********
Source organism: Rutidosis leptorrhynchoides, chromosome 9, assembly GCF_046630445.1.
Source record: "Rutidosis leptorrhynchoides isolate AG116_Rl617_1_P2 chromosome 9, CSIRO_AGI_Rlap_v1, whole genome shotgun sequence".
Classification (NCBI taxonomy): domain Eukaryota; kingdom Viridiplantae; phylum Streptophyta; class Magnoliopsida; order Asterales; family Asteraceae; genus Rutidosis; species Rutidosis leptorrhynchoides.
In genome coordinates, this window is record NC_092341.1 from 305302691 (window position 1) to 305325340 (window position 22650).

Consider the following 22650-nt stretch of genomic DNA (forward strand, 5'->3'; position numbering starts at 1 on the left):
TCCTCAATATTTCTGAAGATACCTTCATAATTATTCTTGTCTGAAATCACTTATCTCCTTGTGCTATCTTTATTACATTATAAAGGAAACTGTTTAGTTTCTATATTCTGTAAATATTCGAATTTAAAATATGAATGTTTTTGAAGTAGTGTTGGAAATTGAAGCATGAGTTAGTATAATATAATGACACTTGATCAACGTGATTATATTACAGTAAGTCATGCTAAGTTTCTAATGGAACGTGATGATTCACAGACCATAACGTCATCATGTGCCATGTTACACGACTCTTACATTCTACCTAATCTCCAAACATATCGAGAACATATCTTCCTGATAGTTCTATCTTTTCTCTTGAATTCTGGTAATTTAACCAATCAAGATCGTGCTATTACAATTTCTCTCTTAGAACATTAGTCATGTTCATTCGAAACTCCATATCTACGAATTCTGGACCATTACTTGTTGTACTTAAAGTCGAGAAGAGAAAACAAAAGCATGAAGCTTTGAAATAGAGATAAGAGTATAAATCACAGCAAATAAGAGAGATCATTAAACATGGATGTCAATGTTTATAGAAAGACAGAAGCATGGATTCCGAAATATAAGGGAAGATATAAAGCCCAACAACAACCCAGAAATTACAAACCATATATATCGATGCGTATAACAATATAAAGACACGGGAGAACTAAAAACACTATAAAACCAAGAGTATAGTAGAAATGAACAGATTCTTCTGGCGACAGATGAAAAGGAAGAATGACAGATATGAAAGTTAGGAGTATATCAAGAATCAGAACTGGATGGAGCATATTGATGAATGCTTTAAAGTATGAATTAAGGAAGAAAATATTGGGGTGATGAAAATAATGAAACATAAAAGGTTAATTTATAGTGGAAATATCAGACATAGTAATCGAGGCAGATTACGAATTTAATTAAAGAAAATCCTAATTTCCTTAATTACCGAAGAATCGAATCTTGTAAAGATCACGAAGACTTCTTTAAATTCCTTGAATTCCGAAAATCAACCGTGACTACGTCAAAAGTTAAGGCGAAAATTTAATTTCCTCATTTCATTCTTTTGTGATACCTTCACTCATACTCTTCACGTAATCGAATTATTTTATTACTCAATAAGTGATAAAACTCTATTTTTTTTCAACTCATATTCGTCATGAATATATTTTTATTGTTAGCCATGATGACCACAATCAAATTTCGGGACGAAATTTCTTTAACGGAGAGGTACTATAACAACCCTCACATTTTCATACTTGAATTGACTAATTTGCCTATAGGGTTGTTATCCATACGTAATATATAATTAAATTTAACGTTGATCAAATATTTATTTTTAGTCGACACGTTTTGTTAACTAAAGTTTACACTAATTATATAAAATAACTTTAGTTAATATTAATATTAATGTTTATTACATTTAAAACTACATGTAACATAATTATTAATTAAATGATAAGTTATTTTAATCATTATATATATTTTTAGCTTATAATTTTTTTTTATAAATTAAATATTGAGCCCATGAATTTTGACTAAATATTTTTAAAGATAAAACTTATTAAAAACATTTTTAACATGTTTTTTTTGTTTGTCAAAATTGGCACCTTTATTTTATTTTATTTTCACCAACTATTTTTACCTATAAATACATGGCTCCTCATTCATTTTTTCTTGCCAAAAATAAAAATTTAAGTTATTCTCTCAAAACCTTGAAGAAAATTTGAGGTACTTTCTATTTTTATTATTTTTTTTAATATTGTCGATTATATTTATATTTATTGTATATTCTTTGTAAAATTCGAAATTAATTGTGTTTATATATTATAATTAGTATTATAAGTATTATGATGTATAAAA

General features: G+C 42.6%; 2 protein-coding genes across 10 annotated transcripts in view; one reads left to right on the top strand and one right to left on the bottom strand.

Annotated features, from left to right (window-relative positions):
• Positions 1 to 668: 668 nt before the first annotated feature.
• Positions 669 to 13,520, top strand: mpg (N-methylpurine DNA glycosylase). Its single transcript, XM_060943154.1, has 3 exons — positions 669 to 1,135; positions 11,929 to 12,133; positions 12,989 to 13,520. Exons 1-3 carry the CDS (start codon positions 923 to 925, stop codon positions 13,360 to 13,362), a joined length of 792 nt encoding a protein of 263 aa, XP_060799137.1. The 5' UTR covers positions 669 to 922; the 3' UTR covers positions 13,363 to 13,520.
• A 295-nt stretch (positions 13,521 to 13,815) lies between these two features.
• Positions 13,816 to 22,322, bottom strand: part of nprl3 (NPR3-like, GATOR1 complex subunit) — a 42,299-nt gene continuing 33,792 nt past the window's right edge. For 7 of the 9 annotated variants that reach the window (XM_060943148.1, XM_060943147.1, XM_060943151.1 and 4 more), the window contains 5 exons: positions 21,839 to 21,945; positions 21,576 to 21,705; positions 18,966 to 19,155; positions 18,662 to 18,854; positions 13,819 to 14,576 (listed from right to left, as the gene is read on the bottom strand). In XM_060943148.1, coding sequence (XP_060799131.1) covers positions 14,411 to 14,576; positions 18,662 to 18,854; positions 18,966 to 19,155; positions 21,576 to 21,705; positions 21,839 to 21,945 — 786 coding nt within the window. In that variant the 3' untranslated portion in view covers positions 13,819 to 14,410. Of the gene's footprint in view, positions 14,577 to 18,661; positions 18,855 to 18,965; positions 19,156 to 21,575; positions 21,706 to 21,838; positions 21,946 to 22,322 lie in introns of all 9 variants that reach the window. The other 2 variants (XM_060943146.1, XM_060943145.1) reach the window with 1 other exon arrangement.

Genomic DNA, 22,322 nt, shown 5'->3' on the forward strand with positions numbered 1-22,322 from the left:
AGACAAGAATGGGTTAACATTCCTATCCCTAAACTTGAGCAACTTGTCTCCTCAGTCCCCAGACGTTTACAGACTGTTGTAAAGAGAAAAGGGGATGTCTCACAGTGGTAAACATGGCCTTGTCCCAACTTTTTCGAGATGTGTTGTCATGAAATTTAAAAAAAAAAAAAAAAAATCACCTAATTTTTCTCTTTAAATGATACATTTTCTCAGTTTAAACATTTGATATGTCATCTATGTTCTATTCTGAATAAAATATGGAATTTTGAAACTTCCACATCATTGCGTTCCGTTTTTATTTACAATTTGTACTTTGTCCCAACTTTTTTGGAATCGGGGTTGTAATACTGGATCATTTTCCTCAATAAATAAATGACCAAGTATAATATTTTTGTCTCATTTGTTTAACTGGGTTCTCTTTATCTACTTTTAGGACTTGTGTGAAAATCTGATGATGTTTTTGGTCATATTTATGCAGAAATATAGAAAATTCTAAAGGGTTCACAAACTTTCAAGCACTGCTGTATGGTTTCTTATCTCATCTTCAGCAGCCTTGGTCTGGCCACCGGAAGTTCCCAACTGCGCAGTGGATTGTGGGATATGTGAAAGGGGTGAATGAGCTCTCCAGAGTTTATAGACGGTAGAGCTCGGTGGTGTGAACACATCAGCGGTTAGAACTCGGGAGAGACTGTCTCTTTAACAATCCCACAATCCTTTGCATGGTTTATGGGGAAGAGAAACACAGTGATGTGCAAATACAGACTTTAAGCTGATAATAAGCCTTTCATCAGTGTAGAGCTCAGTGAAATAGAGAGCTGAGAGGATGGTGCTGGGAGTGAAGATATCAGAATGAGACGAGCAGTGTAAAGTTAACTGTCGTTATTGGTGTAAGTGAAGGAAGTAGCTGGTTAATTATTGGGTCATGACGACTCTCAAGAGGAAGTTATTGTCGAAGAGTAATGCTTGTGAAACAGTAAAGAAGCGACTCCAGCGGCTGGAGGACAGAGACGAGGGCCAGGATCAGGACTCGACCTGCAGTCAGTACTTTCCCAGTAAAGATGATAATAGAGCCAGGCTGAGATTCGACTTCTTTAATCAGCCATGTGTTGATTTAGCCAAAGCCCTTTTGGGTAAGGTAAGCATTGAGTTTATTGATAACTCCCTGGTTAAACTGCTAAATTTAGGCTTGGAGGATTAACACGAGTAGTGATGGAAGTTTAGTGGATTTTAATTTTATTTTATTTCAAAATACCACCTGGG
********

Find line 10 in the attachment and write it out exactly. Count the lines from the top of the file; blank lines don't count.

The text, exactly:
• Positions 669 to 13,520, top strand: mpg (N-methylpurine DNA glycosylase). Its single transcript, XM_060943154.1, has 3 exons — positions 669 to 1,135; positions 11,929 to 12,133; positions 12,989 to 13,520. Exons 1-3 carry the CDS (start codon positions 923 to 925, stop codon positions 13,360 to 13,362), a joined length of 792 nt encoding a protein of 263 aa, XP_060799137.1. The 5' UTR covers positions 669 to 922; the 3' UTR covers positions 13,363 to 13,520.